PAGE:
De Engelse schrijver David Nicholls werd geboren op 30 november 1966 in Eastleigh, Hampshire. Zie ook mijn blog van 30 november 2008 en ook mijn blog van 30 november 2009.en ook mijn blog van 30 november 2010.
Uit: The Understudy
„Stephen C McQueen had two C.Vs.
Alongside the real-life resumé of all the things he had actually achieved, there was the Nearly CV. This was the good-luck version of his life, the one where the close-shaves and the near-misses and the second-choices had all worked-out; the version where he hadn’t been knocked off his bike on the way to that audition, or come down with shingles during the first week of rehearsal; the one where they hadn’t decided to give the role to that bastard off the telly.
This extraordinary phantom career began with Stephen almost-but-not-quite winning huge praise for his show-stealing Malcolm in Macbeth in Sheffield, then consequently very nearly giving his heart-breaking Biff in Death of a Salesman on a nationwide tour. Soon afterwards, the hypothetical reviews that he would probably have received for his might-have-been King Richard II had to be read to be believed. Diversifying into television, he had come oh-so-close to winning the nations hearts’ as cheeky, unorthodox lawyer Todd Francis in hit TV series Justice For All, and a number of successful film roles, both here and abroad, had quite conceivably followed.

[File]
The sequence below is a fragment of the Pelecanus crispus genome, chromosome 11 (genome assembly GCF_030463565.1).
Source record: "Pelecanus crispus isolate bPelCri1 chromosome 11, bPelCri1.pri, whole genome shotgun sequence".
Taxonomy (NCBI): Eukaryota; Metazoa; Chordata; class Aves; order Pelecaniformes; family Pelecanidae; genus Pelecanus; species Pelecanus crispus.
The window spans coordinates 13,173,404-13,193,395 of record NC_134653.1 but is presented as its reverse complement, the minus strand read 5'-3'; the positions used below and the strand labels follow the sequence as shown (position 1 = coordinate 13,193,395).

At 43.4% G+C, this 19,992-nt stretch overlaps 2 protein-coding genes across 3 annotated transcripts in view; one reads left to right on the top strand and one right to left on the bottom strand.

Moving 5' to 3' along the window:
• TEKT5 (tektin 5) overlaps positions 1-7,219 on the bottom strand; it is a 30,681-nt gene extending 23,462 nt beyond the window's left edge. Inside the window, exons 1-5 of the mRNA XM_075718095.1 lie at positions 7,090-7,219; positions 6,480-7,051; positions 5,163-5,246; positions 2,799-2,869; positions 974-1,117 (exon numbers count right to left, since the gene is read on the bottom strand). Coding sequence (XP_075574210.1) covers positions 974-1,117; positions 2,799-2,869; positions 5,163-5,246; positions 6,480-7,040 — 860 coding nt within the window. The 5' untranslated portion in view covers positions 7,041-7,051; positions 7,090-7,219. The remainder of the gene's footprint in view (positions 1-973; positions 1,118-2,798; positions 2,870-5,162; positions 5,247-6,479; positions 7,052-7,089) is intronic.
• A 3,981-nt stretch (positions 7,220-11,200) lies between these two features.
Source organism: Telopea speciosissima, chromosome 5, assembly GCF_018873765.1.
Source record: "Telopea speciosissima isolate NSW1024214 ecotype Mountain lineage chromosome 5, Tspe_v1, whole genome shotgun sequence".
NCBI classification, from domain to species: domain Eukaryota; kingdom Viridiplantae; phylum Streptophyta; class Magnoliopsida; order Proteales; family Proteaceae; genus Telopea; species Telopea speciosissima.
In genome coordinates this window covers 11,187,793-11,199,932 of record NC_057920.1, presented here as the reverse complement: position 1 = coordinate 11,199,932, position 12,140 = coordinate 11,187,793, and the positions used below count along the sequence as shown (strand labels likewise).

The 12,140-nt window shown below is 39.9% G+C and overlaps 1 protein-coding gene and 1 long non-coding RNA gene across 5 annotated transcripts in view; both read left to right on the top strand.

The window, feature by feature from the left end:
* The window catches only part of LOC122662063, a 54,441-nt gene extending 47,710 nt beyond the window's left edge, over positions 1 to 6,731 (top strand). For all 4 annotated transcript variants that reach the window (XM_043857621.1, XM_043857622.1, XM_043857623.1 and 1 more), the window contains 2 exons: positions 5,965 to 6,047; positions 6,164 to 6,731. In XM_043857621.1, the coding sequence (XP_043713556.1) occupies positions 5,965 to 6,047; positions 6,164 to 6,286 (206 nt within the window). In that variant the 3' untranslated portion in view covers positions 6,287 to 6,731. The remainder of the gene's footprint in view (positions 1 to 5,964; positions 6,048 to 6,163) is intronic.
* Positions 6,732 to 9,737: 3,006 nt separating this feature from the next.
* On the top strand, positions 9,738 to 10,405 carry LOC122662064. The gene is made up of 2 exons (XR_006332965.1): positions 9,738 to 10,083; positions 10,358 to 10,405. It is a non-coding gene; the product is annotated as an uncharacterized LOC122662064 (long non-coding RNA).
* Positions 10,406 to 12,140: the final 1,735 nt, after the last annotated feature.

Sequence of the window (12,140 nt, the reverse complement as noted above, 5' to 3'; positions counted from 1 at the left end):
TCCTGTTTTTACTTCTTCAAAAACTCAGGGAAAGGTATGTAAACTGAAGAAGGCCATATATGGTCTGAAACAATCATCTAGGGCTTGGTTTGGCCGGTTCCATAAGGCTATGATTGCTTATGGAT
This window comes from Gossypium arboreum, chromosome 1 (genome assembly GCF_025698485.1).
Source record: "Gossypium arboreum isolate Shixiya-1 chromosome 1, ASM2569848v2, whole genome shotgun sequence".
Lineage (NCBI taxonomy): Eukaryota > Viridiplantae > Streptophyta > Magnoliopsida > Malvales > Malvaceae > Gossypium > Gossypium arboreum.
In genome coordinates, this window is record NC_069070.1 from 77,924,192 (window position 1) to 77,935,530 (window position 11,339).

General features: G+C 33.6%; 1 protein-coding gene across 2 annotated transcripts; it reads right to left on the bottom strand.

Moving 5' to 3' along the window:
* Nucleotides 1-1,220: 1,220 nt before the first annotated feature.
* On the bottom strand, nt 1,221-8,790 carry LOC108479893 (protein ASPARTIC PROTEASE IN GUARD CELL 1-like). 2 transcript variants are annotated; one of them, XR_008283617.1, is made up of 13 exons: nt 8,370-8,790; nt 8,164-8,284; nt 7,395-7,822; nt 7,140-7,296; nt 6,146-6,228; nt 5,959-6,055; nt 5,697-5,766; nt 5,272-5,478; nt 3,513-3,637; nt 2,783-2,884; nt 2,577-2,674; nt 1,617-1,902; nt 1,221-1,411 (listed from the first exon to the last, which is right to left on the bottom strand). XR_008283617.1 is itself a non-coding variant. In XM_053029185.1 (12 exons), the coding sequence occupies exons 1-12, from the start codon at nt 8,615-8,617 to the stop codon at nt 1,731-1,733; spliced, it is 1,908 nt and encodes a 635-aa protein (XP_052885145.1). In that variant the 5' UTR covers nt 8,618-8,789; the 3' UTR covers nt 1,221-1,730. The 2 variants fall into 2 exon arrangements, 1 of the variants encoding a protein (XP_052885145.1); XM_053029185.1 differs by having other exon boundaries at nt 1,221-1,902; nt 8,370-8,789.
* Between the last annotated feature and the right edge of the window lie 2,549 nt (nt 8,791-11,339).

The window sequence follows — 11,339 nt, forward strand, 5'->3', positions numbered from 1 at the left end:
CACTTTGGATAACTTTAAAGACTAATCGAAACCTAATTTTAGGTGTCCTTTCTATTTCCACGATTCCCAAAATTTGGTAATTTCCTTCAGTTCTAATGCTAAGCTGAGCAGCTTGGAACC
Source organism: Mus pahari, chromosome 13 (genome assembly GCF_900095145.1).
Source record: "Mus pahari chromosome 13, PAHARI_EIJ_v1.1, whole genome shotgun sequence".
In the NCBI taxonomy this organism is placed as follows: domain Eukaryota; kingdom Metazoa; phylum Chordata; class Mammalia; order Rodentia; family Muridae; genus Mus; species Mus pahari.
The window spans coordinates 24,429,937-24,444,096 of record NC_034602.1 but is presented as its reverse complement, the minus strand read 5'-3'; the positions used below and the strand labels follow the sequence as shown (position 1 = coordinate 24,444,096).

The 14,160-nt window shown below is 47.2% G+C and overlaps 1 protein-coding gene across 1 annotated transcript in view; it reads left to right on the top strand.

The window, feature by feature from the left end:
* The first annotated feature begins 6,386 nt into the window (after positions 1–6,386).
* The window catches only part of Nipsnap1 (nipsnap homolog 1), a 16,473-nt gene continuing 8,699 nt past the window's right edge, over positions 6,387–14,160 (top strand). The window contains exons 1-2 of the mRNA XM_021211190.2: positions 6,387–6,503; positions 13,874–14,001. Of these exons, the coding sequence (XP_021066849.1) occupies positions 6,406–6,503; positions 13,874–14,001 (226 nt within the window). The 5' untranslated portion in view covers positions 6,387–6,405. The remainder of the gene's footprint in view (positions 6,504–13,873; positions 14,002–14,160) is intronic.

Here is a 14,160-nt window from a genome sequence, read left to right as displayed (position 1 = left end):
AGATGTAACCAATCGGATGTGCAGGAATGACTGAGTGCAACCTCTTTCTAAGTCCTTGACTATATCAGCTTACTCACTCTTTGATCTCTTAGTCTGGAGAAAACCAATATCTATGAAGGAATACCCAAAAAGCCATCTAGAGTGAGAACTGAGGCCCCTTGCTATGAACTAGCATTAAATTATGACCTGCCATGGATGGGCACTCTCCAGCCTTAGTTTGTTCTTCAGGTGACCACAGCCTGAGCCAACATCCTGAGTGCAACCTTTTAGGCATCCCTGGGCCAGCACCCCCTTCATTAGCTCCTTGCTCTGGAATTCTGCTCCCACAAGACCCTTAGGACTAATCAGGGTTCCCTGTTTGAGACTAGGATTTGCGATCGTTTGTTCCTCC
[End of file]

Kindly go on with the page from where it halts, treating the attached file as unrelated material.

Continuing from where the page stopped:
Unfortunately, all these great triumphs had taken place in other, imaginary worlds, and there were strict professional rules about submitting your parallel-universe resumé. This unwillingness to take into account what had taken place in other space-time dimensions meant that Stephen was left with his real-life C.V, a document that reflected both his agent’s unwillingness to say no, and Stephen’s extraordinary capacity, his gift almost, for bad luck. It was this real-life version of events that brought him here, to London’s glittering West End.
At the age of eight, visiting London for the first time with his Mum and Dad, Piccadilly Circus had seemed like the centre of the Universe, an impossibly glamorous, alien landscape, the kind of place where, in an old British Sixties musical, a dance-routine might break-out at any moment. That was twenty-four years ago. It had since become his place-of-work, and coming up from the hot, soupy air of the tube station into the damp November evening, all Stephen saw was a particularly garish and treacherous roundabout. Nearby an adenoidal busker was doggedly working his way through the Radiohead song-book, and the chances of a dance-routine breaking out seemed very slight indeed. Stephen barely even noticed Eros these days, surely the most underwhelming landmark in the world. If he bothered to look up at all, it was only to check the digital clock under the Coca-Cola sign, to see if he was late.“
David Nicholls (Hampshire, 30 november 1966)